HARRISONBURG — The rest of the Colonial Athletic Association has its eye on James Madison.
With CAA media day two weeks away and the start of the season less than two months away, those who coached against the Dukes last season and will coach against them again this fall discussed their feelings about the defending FCS champions.
None of the coaches said they were surprised JMU went on to win the national championship.
JMU went unbeaten in league play to win the CAA outright. Its average margin of victory in eight 2016 CAA games was 23.8 points.
“I wasn’t surprised. I was impressed,” William & Mary coach Jimmye Laycock said.
Laycock is the longest tenured coach in all of FCS, having held his job since 1980.
“They maintained that level of play over a long period of time, and it’s hard to sustain that,” he said. “You get injuries and problems here and there, but if you sustain it over the course of the playoff run, and people forget how hard that is, it was impressive.”
First-year Villanova coach Mark Ferrante, who was the offensive line coach and an assistant for longtime Wildcats headman Andy Talley for the last 30 years, cited the strength of the CAA as a catalyst for the Dukes’ postseason success.
JMU won road games at Maine, New Hampshire, Richmond and Villanova last fall.
“I don’t think it was surprising because we all know, especially those of us that have been in the league for a while and have watched this league evolve, we know it’s a challenging league,” Ferrante said. “Whether, and obviously in this case it was JMU, but I wouldn’t have been surprised if it was Richmond that made a run or someone else in any given year.”
Maine coach Joe Harasymiak echoed Ferrante’s thoughts.
And Jim Fleming, whose Rhode Island team suffered an 84-7 loss in Harrisonburg, said JMU just kept getting better as the season went along.
“They were a very good football team when we played them," Fleming said. “And I thought we played terribly that day, but it had a lot to do with James Madison and they continued improvement throughout the year, so it wasn’t surprising to me.”
Though the larger body of work — winning the championship — wasn’t surprising to the group, some of the elements within the run were, according to the coaches.
“What did surprise me was that the amount of points they were able to lay on some people that were highly competitive on a national level,” Fleming said. “I think that’s a great tribute to the program, coaching staff and the kids.”
In the FCS national quarterfinal, JMU took down Sam Houston State 65-7. JMU outgained Sam Houston State 607 total yards to 270 total yards. The Bearkats committed three turnovers and were only 2-for-19 on third-down conversion attempts.
“It left a sour taste in my mouth walking out of Harrisonburg last year because I know we were better than what we showed in that last game,” New Hampshire coach Sean McDonnell said.
McDonnell’s team, the only team to play JMU twice in 2016, bowed out in the second round of the playoffs to the Dukes the week prior. It was a 55-22 win for JMU.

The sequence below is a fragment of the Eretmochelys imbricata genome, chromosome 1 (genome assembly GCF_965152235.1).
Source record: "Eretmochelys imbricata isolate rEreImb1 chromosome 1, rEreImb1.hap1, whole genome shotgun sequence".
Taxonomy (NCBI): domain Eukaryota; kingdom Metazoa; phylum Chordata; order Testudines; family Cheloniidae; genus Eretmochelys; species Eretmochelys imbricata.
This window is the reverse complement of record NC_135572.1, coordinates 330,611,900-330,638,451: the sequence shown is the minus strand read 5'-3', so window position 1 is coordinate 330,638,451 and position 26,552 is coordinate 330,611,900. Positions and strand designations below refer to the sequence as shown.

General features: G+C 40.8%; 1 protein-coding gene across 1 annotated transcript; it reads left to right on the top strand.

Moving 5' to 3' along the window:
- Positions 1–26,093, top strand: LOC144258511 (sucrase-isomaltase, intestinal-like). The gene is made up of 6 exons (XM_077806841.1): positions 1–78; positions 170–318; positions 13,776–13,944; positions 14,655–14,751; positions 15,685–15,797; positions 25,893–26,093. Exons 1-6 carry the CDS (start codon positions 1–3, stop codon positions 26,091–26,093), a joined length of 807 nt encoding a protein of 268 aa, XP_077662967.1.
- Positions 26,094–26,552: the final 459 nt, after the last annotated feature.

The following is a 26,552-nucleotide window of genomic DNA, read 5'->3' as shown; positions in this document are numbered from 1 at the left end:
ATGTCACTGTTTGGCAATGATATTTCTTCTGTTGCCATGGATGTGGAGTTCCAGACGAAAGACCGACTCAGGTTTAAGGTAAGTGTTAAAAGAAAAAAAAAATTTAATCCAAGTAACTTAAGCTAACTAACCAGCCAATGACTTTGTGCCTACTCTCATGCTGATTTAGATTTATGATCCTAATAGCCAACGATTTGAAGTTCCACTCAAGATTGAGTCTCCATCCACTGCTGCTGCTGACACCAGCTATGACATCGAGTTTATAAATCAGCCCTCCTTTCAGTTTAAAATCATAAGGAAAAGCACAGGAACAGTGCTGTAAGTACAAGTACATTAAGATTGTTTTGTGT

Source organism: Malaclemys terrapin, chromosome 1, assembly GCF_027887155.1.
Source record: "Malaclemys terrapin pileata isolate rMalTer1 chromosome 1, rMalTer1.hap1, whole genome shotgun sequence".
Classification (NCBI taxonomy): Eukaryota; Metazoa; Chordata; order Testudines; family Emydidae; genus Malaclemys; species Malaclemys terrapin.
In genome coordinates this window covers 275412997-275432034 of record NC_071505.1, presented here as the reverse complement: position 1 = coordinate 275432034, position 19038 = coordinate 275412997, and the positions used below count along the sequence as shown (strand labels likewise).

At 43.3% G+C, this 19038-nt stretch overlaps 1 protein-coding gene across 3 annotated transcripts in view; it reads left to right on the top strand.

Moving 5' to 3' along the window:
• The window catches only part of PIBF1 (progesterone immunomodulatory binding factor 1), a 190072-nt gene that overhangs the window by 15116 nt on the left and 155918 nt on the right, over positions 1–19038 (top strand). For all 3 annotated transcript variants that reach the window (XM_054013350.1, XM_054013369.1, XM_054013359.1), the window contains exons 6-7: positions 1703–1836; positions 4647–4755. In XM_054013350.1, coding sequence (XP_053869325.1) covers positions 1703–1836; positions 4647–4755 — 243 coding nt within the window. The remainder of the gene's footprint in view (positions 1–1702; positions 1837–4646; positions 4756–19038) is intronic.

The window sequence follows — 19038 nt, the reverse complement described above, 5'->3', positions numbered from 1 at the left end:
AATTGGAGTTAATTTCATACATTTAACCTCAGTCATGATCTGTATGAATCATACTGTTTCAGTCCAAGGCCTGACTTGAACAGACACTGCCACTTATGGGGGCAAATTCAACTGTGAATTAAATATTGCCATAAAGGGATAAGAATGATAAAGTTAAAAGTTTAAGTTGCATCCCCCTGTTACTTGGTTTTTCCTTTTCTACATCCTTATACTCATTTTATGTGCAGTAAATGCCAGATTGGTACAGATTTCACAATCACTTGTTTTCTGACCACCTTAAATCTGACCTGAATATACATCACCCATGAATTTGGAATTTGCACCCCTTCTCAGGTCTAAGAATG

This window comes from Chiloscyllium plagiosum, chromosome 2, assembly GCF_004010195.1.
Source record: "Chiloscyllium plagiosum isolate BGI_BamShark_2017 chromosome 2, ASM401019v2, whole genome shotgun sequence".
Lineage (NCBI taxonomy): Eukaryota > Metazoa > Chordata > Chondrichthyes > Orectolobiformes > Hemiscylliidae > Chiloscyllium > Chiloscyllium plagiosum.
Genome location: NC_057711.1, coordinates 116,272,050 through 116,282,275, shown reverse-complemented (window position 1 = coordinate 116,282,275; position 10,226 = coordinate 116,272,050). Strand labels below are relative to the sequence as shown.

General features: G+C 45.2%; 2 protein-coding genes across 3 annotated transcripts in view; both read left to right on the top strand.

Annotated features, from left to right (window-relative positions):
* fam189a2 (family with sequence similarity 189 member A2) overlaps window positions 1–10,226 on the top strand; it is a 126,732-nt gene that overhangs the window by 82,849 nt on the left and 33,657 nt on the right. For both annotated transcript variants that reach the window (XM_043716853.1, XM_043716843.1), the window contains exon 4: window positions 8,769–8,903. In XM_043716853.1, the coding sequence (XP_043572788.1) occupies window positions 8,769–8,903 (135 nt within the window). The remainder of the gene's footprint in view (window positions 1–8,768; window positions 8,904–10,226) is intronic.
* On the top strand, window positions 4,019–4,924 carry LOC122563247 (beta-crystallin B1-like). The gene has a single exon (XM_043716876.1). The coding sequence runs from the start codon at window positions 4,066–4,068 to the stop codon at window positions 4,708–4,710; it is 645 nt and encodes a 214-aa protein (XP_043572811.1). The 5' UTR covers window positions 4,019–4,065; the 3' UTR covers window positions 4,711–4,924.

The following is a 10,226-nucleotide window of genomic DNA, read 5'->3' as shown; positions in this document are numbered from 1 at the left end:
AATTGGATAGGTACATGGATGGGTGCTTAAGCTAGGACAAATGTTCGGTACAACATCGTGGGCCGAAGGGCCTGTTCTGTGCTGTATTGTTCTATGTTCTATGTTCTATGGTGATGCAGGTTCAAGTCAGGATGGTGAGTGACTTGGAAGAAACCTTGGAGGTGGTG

“But then watching [JMU] through the playoffs, and that dismantling of Sam Houston State, you realize just how good of a football team they really were,” McDonnell said.
Ferrante said he was surprised at how well JMU managed to overcome starting quarterback Bryan Schor’s injury in the Dukes’ CAA-clinching win at Villanova.
Schor was the CAA Offensive Player of the Year in 2016 and the group of opposing coaches didn’t hesitate to bring up the signal-caller.
“I think [Schor] is the best player in the league and it’s not even close,” Harasymiak said. “He’s an absolute freak and he makes plays left and right.”
Schor threw for 3,002 yards and 29 touchdowns and ran for 569 yards and 10 touchdowns last year.
McDonnell said Schor made the biggest strides between the time the Wildcats and Dukes met in the regular season and the postseason.
“They played downhill football and really improved and it had a lot to do with the quarterback position,” McDonnell said. “He had a tremendous game against us up here and he didn’t disappoint down there in the playoff game.
“Bryan Schor is the key to their offense and you look at this league, the teams that have great quarterback play are normally the teams that are winning in this league and the ones that have outstanding quarterback play go on in the playoffs.”
McDonnell said JMU also got great play from now-graduated linebacker Gage Steele that helped the defense get better from the middle of the season to the end of the season.
“I thought the Steele kid, from our game on, was one of the best defensive players in the league,” McDonnell said.
Harasymiak pointed out left tackle Aaron Stinnie, too. Stinnie was named a preseason All-American by Athlon Sports last month.
“Aaron Stinnie at tackle, I think the world of,” Harasymiak said.
With Schor, Stinnie and more players from the championship team returning than not, the expectation for JMU is to compete again for a CAA title and a national title.
Second-year coach Mike Houston’s staff is mostly the same with only two new assistants in place for this season.
When Houston took over last year, he was the third different coach at the school in four seasons.
“Once they got a structure in there, and got those talented athletes to buy in, it was a scary thing,” Harasymiak said. “I have a tremendous amount of respect for Coach Houston and how he does it. And it’s great for the league.”
Fleming said JMU raised the bar for the CAA.
“James Madison is the one that everybody is chasing at this point, and rightfully so,” he said. “They’re the national champions and everyone in our league will be prepared to give them their best shot.”